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  • 205. Top Tips Tuesday - Even More Brownie Points

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    An awful long time ago, Jenny purchased a couple of Freebags for our Hunter Channel 31. They provided sterling service (or as they say on the ticket attached to each bag 'Instant Comfort Anywhere') on that boat and when we sold Dream On some four years ago we kept the Freebags. Hindsight, our Mystery 35, was launched some two years ago and they were trotted out to Corfu and were once again used successfully as a pillow seat, stool, mattress, cushion, backrest and bag both on and off the boat. After over twelve years of hard use they were looking a little bit scruffy and Jenny, being almost as fastidious as me, hard to imagine isn't it, thought they were lowering the tone and asked me, this winter past, if our sail loft could make a couple of new covers so they could be brought up to scratch and complement our relatively new Mystery!

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    "Yes, no problem”, said Norma, our number one machinist in the sailloft, who has almost thirty years experience working for us and is used to sewing all sorts of diverse items such as thermal blankets for the Northumbria police spotter plane to airbag covers for Lotus sport cars as well as sails of all shapes and sizes. "However, by the time I have unpicked the old to make a pattern it will probably take about three hours to make the first, maybe an hour for the next!" “Oh!” said I, and with that promptly googled Freebag to see if there was a UK source, no joy. I then contacted the Norwegian company that is Freebag. Yes and no, they would happily sell me a couple however with shipping, import duty etc the price was as much as those three hours labour plus materials used. At this stage Boss man Andy said, “Stop p...ing around, if it's such a good product why don't we buy in bulk and sell them through www.marinechandlery.com and if they don't sell, be it on your head and not mine!” So if they don't sell, Andy won't be happy, Jenny will because she has two smart new Freebags and so will I as I have more brownie points!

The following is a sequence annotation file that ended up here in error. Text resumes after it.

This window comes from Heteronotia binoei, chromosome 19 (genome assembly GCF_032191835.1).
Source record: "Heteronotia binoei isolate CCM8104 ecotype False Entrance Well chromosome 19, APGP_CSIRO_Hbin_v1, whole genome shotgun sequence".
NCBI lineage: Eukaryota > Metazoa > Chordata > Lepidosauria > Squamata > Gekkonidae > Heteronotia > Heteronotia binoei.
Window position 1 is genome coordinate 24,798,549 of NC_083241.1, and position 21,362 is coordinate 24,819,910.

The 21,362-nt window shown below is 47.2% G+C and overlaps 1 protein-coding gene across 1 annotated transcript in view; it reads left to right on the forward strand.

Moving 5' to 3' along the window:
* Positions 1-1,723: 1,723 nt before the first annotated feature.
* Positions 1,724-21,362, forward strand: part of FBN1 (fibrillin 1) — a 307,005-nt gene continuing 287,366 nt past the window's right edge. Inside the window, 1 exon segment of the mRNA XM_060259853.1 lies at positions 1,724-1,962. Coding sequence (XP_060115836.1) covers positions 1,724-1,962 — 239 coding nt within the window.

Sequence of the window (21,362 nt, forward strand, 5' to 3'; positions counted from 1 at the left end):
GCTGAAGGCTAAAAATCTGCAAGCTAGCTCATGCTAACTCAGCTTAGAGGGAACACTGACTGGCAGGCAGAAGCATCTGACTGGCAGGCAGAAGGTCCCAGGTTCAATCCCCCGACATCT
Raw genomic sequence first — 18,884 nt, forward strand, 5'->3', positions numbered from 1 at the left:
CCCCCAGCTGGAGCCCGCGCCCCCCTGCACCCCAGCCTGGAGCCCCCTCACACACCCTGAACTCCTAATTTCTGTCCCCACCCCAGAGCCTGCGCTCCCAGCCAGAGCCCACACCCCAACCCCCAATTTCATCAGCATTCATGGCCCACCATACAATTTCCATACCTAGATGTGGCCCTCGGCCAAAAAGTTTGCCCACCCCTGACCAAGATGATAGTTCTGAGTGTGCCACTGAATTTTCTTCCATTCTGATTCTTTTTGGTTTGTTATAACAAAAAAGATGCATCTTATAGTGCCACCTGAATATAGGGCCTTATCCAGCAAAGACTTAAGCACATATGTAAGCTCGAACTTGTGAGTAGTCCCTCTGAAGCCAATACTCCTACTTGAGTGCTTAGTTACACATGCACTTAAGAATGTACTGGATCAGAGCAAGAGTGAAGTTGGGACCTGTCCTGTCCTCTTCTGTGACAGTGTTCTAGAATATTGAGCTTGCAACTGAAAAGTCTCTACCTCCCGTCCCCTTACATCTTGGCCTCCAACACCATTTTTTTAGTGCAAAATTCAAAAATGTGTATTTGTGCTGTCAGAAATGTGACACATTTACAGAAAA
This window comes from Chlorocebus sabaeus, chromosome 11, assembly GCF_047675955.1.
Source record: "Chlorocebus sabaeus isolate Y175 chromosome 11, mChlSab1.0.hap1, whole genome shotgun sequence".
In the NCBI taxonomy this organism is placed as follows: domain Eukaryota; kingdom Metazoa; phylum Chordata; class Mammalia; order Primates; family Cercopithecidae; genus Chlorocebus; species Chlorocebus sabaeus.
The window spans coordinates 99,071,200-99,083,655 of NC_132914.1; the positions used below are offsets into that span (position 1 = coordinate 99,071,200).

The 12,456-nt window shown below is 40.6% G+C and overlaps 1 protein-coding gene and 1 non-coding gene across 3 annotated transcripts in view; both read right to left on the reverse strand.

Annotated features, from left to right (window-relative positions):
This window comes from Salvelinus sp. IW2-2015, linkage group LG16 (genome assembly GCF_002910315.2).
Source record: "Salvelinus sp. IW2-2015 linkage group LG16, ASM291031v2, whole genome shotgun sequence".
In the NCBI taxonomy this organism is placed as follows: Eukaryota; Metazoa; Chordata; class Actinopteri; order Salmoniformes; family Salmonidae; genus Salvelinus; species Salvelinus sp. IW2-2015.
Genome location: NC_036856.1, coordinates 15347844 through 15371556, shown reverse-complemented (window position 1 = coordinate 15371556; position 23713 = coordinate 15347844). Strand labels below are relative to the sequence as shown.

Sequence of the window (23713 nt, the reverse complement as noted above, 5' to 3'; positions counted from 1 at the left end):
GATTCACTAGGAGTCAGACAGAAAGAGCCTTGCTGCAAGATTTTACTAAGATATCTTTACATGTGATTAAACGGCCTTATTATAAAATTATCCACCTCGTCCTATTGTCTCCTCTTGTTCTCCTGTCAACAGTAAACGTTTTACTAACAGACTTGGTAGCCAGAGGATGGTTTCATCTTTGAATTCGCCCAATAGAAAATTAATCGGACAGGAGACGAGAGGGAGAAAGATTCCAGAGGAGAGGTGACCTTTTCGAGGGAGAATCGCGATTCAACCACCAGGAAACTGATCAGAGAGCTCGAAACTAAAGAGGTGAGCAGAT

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    Freebag was originally conceived by Norwegian yachtsmen to endure long voyages in rough waters. The shape and patented design combined with polypropylene technology makes Freebag adapt perfectly to your body and allows uncompromised comfort in the harshest environments. Freebag is multifunctional, it's a pillow, seat, mattress, stool and bag. It's flexible with comfort through design and polypropylene bead technology. It's lightweight, easily stowed in its net bag and weighs only 860g. It is of course weatherproof, suitable for all kinds of outdoor use. It insulates from the cold and damp, great for use on a stony or rocky beach!